T-flop time offset
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If the counter is in Present State 14, what is the Next State? (Not what you show! You show 15, but it should be 13. I don't understand what you put in the "Next State" columns.)

If the counter gets into state 3 accidentally, what state does it go to next? You need to account for those "unexpected states" , too.

Thread starter #15
Ok, so this is the table of a down counter. But i need a MOD 12 down counter, so after stage 4 i need to go back to stage 15, like this

But state 3, 2, 1 and 0 are unwanted so i think i need to fill up those gray fields with "X", and then when i do K-map i could see at what place "X" will be replaced with 1.


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There are many different ways to treat states 3 to 0. If you use them as don't cares "X" in the state table, it might simplify the gating required to implement the counter, but then you really need to test for "hazards" after you are done.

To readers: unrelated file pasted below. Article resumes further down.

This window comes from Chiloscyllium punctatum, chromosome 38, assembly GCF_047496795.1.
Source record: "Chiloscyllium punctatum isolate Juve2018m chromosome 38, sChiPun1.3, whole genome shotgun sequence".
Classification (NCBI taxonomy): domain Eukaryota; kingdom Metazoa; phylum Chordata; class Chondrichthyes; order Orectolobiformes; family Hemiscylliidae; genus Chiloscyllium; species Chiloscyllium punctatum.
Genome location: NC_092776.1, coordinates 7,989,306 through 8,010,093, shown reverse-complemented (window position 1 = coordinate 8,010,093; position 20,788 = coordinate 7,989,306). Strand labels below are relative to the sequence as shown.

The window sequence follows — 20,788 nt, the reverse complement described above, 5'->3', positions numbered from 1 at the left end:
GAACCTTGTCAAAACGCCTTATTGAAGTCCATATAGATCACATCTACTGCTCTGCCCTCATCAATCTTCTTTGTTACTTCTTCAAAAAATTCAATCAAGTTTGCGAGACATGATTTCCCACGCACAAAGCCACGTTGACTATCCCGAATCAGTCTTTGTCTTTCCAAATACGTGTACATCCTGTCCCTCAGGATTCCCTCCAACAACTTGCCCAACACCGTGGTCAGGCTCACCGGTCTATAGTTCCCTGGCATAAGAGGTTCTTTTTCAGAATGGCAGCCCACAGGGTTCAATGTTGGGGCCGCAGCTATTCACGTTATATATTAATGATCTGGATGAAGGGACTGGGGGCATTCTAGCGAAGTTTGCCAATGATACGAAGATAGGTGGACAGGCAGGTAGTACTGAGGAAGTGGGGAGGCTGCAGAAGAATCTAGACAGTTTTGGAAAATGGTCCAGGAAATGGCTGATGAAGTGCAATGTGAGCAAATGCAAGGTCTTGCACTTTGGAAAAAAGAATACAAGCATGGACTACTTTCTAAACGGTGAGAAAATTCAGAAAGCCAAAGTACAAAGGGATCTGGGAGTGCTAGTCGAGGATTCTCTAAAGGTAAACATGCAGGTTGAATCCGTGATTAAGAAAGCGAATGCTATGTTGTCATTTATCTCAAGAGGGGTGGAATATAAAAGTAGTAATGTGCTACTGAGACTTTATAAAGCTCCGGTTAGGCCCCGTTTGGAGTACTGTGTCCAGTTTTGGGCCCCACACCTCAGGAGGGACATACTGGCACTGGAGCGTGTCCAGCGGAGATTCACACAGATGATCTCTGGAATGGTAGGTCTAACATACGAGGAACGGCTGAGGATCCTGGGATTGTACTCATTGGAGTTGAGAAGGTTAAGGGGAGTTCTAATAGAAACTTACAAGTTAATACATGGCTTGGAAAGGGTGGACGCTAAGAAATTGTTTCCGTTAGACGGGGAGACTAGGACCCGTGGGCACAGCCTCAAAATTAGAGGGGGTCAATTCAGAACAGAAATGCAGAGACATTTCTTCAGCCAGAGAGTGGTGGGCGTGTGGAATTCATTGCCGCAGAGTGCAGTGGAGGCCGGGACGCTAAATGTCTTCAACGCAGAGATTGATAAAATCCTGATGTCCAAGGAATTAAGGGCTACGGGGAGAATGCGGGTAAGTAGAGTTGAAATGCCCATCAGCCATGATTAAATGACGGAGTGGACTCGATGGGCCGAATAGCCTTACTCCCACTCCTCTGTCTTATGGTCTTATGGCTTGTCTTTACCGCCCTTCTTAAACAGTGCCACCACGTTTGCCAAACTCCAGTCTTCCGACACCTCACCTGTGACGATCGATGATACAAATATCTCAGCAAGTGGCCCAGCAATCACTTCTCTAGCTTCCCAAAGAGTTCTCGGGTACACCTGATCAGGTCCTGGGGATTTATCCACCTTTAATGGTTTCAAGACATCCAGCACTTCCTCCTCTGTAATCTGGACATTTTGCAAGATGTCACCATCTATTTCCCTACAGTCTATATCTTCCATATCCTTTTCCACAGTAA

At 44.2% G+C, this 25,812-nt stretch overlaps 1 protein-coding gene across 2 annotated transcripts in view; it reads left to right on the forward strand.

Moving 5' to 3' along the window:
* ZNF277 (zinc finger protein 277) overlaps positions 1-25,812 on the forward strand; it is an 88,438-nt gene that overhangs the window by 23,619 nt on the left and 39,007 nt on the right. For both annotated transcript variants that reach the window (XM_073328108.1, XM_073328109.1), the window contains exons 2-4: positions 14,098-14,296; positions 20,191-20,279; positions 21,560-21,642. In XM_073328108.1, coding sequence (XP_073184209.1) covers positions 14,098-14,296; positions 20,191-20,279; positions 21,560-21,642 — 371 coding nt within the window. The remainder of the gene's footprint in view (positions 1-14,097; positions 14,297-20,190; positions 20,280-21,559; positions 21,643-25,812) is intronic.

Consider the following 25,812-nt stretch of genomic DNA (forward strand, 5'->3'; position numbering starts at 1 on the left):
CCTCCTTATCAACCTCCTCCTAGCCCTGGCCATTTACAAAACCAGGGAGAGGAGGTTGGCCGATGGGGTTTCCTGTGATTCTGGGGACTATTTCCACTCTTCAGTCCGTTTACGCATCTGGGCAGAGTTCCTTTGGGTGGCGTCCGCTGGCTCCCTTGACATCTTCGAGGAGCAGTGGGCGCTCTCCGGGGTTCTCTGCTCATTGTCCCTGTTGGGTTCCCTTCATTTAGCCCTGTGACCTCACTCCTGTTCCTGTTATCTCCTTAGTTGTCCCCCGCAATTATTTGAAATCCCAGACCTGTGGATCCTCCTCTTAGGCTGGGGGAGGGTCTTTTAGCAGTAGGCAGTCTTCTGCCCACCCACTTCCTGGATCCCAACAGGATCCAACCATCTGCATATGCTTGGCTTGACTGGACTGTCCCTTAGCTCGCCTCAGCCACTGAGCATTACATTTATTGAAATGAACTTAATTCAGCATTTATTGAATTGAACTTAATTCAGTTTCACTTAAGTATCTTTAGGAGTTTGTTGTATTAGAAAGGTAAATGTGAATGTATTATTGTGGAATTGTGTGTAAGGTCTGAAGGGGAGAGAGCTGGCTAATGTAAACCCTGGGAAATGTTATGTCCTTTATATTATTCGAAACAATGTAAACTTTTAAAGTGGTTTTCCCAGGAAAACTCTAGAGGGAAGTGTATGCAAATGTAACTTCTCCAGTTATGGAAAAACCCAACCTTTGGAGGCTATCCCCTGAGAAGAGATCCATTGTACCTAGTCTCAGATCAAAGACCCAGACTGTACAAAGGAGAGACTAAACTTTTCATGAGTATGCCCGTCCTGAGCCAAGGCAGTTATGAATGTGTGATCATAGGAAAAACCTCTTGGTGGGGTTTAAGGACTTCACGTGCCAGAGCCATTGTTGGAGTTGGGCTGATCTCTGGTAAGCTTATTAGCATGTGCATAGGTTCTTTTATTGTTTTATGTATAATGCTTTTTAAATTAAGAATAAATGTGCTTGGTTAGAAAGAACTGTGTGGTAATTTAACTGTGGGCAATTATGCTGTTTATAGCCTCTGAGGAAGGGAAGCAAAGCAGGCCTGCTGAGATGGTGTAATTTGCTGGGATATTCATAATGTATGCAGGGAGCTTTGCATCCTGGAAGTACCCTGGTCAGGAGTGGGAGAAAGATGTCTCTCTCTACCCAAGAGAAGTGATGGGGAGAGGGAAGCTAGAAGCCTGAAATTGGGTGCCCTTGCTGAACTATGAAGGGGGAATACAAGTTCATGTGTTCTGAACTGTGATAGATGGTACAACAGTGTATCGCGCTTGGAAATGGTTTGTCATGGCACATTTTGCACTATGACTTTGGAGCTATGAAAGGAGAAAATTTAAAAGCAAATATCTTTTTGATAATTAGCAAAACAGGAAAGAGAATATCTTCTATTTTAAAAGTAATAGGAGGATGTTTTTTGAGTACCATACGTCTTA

I once designed a counter that went into a commercial product where I created a hazard short loop. Occasionally, on power-up, the flip-flops would come up in one of the "dont-care" states, but the hazard was that the counter had two stable counting patterns; the desired one and the undesired shorter one. You need to verify that the next state for states 3 to 0 lead to one of the "legal" states. My boss was not happy...


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there are 5+ ways to achieve this
  1. the syncronous *by "boolean expressions"
    • as the input T-high allows "count" (output swap) and the T-low disables it
      you set your T by previous output of all Qx -s using boolean arithmetic operations (implemented on digital circuitry)